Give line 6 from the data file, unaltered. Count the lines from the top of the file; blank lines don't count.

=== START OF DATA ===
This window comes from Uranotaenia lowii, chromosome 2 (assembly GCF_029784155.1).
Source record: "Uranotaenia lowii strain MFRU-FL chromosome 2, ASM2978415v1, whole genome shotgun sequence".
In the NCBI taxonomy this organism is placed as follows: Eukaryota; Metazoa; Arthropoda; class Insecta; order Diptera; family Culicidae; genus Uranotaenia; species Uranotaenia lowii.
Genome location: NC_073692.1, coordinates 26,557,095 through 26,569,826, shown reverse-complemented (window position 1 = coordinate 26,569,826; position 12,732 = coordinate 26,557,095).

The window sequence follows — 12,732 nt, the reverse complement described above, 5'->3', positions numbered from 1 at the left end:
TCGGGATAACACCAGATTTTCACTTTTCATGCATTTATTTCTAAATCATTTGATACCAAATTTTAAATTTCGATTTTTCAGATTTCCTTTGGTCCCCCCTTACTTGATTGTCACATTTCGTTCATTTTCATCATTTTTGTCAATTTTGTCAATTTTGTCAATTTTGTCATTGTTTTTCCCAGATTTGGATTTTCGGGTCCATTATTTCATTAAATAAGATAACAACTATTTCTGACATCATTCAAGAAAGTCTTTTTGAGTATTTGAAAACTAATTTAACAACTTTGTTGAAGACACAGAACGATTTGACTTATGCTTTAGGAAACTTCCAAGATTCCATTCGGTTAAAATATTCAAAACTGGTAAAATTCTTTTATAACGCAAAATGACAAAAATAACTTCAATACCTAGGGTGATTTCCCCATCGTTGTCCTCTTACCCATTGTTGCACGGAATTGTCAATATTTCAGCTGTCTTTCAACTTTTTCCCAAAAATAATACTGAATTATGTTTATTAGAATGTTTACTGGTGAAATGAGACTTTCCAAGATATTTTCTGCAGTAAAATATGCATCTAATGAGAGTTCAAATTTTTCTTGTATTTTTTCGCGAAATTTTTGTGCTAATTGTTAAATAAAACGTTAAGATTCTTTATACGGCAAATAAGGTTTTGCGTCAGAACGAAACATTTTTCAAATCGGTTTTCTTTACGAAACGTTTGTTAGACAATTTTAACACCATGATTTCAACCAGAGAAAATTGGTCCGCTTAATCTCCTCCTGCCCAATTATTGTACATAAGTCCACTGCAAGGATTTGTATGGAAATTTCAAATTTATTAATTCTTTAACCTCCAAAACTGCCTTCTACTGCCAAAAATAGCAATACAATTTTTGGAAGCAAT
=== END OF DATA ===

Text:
TCGGGATAACACCAGATTTTCACTTTTCATGCATTTATTTCTAAATCATTTGATACCAAATTTTAAATTTCGATTTTTCAGATTTCCTTTGGTCCCCCCTTACTTGATTGTCACATTTCGTTCATTTTCATCATTTTTGTCAATTTTGTCAATTTTGTCAATTTTGTCATTGTTTTTCCCAGATTTGGATTTTCGGGTCCATTATTTCATTAAATAAGATAACAACTATTTCTGACATCATTCAAGAAAGTCTTTTTGAGTATTTGAAAACTAATTTAACAACTTTGTTGAAGACACAGAACGATTTGACTTATGCTTTAGGAAACTTCCAAGATTCCATTCGGTTAAAATATTCAAAACTGGTAAAATTCTTTTATAACGCAAAATGACAAAAATAACTTCAATACCTAGGGTGATTTCCCCATCGTTGTCCTCTTACCCATTGTTGCACGGAATTGTCAATATTTCAGCTGTCTTTCAACTTTTTCCCAAAAATAATACTGAATTATGTTTATTAGAATGTTTACTGGTGAAATGAGACTTTCCAAGATATTTTCTGCAGTAAAATATGCATCTAATGAGAGTTCAAATTTTTCTTGTATTTTTTCGCGAAATTTTTGTGCTAATTGTTAAATAAAACGTTAAGATTCTTTATACGGCAAATAAGGTTTTGCGTCAGAACGAAACATTTTTCAAATCGGTTTTCTTTACGAAACGTTTGTTAGACAATTTTAACACCATGATTTCAACCAGAGAAAATTGGTCCGCTTAATCTCCTCCTGCCCAATTATTGTACATAAGTCCACTGCAAGGATTTGTATGGAAATTTCAAATTTATTAATTCTTTAACCTCCAAAACTGCCTTCTACTGCCAAAAATAGCAATACAATTTTTGGAAGCAAT